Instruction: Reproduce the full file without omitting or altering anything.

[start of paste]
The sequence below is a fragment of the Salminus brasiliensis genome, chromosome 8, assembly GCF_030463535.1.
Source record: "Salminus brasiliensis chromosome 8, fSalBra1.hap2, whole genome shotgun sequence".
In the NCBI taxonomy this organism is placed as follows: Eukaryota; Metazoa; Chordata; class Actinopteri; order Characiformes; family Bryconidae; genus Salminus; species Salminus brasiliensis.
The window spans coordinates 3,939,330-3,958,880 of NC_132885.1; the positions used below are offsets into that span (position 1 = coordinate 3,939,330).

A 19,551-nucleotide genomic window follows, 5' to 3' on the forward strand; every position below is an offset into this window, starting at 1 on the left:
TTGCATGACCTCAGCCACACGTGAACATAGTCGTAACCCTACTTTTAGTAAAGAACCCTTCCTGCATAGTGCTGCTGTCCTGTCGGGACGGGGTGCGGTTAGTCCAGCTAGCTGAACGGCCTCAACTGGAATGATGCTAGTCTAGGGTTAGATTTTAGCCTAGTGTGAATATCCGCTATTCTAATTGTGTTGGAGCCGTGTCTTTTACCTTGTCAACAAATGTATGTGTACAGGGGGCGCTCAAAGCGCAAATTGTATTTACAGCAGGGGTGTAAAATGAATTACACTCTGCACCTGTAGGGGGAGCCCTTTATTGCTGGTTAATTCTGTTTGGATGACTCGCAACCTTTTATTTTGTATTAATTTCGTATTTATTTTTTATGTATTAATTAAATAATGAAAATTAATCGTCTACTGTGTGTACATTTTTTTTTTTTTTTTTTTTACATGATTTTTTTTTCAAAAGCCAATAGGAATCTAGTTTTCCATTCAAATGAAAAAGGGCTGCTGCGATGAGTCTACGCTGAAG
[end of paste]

The sequence below is a fragment of the Salminus brasiliensis genome, chromosome 8, assembly GCF_030463535.1.
Source record: "Salminus brasiliensis chromosome 8, fSalBra1.hap2, whole genome shotgun sequence".
In the NCBI taxonomy this organism is placed as follows: Eukaryota; Metazoa; Chordata; class Actinopteri; order Characiformes; family Bryconidae; genus Salminus; species Salminus brasiliensis.
The window spans coordinates 3,939,330-3,958,880 of NC_132885.1; the positions used below are offsets into that span (position 1 = coordinate 3,939,330).

A 19,551-nucleotide genomic window follows, 5' to 3' on the forward strand; every position below is an offset into this window, starting at 1 on the left:
TTGCATGACCTCAGCCACACGTGAACATAGTCGTAACCCTACTTTTAGTAAAGAACCCTTCCTGCATAGTGCTGCTGTCCTGTCGGGACGGGGTGCGGTTAGTCCAGCTAGCTGAACGGCCTCAACTGGAATGATGCTAGTCTAGGGTTAGATTTTAGCCTAGTGTGAATATCCGCTATTCTAATTGTGTTGGAGCCGTGTCTTTTACCTTGTCAACAAATGTATGTGTACAGGGGGCGCTCAAAGCGCAAATTGTATTTACAGCAGGGGTGTAAAATGAATTACACTCTGCACCTGTAGGGGGAGCCCTTTATTGCTGGTTAATTCTGTTTGGATGACTCGCAACCTTTTATTTTGTATTAATTTCGTATTTATTTTTTATGTATTAATTAAATAATGAAAATTAATCGTCTACTGTGTGTACATTTTTTTTTTTTTTTTTTTTACATGATTTTTTTTTCAAAAGCCAATAGGAATCTAGTTTTCCATTCAAATGAAAAAGGGCTGCTGCGATGAGTCTACGCTGAAG